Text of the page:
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The five Least Valuable Players of Week 2

Shutdown Corner

5. Seneca Wallace(notes), QB, Cleveland Browns.

As far as quarterbacking gigs go, it doesn't get much sweeter than "guy who gets to replace Jake Delhomme(notes)." And still, Seneca Wallace disappointed. Granted, he doesn't have a lot of help in the lineup, but he lost at home to the Chiefs, and he did this:

All credit to Brandon Flowers(notes) for making the read and making the play, but holy goodness, is that a terrible throw. I think the biggest obstacle Flowers had to overcome there was the sense of disbelief he experienced when he realized that Wallace really was going to throw that ball.

4. Randy Moss(notes), WR, New England Patriots.

I know -- surprise addition to this list, right? After all, Moss did this, and that tends to overshadow anything else he did or didn't do. But a closer look at the numbers reveals that Tom Brady(notes) targeted Randy Moss 10 times, and Moss made just two catches.

For comparison's sake, Wes Welker(notes) was targeted seven times and made six catches. Granted, Welker's were of the shorter and easier variety, but still, if you're a superstar like Moss, you've got to do better than catching two of the 10 passes headed your way.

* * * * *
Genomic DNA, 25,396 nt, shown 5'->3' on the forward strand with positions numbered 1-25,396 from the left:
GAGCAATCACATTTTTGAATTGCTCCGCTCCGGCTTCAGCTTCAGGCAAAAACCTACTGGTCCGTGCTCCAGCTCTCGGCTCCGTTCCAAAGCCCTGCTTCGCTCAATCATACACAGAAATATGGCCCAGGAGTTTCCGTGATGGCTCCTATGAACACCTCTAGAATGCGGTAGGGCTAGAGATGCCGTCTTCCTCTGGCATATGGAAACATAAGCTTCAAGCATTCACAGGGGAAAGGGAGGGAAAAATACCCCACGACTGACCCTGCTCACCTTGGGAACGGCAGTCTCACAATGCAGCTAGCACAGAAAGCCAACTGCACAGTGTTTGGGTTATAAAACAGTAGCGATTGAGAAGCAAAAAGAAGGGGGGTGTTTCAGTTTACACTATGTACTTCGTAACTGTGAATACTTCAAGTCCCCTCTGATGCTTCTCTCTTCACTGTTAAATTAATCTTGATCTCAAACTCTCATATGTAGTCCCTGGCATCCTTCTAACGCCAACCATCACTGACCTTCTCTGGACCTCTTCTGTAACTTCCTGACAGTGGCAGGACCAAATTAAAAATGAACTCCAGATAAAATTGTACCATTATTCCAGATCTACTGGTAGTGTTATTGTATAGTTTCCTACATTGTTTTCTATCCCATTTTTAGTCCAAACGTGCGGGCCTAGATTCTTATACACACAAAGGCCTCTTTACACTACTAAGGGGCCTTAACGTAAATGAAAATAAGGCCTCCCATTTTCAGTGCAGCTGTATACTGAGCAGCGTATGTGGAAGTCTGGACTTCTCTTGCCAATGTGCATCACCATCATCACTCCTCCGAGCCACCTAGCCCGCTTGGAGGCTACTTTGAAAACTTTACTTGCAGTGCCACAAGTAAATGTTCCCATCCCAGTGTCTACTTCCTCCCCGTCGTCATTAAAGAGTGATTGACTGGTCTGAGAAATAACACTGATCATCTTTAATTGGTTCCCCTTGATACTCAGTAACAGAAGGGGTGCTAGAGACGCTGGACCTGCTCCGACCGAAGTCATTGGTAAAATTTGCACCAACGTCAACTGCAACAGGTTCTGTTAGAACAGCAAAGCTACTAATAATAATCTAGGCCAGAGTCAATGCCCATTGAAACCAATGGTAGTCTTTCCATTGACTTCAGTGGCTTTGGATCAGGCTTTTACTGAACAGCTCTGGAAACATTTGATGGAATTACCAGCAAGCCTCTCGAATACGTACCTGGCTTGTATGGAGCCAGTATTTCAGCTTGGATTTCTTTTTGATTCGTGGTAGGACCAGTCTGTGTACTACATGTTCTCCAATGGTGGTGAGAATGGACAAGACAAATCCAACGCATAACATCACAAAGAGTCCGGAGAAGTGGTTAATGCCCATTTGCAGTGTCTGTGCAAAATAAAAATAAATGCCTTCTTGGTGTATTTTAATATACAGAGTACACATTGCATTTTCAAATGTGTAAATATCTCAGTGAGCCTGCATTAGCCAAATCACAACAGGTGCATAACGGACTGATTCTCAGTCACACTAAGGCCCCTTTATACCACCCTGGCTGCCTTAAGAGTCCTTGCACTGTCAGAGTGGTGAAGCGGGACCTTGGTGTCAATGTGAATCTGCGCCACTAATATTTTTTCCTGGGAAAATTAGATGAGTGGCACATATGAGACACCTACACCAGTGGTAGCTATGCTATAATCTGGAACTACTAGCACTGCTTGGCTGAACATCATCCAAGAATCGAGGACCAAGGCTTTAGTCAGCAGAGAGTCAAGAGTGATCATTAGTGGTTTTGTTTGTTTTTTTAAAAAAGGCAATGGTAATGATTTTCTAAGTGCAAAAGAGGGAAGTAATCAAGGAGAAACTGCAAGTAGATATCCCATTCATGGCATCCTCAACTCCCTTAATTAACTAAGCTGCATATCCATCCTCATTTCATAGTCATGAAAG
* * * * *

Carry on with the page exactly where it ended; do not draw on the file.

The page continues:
3. Joe Flacco(notes), QB, Baltimore Ravens.

When's the last time two good quarterbacks -- or at least, two quarterbacks who are supposed to be good -- faced each other, each of them threw the ball 35 or more times, and neither was able to complete even 50% of their passes or go above 170 yards? What an odd stat line.

Now, maybe this one's just the story of two great defenses. I'm not saying I'm completely sold on that idea, but maybe. Even if that is the case, the Ravens didn't allow the Cincinnati Bengals a touchdown, Ray Rice(notes) was running for more than 5 yards per carry, and they still couldn't get the win. Why? Well, four interceptions will do that to you.

Just a shocking waste of an opportunity to beat a rival opponent on the road in what figures to be a very tight division.

2. Cornell Green(notes), T, Buffalo Bills.

I'll be straight with you. I didn't watch a second of the Buffalo vs. Green Bay game. I'm sorry, but I'm not watching Buffalo unless I'm forced to at gunpoint.

However, when the performance of an offensive tackle gets him labeled "the worst offensive lineman ever," in a year where Alex Barron(notes) exists, I'll take the guy's word for it that Green was pretty bad.

1. Brett Favre(notes), QB, Minnesota Vikings.

You had to know this was coming. Favre threw three interceptions and went without a touchdown in a game that the Dolphins seemed to be actively trying to lose.

Now, one of those interceptions wasn't Favre's fault -- in fact, the throw should have resulted in a touchdown. Instead, it bounced off of Percy Harvin's(notes) chest and was intercepted. But the blame can't be placed on anyone else for the other two cripplers. Not to mention the fumble he coughed up in his own end zone.

Tarvaris Jackson(notes) was perfectly capable of getting the Vikings to 0-2, and he could have done it with far less expense and headache.

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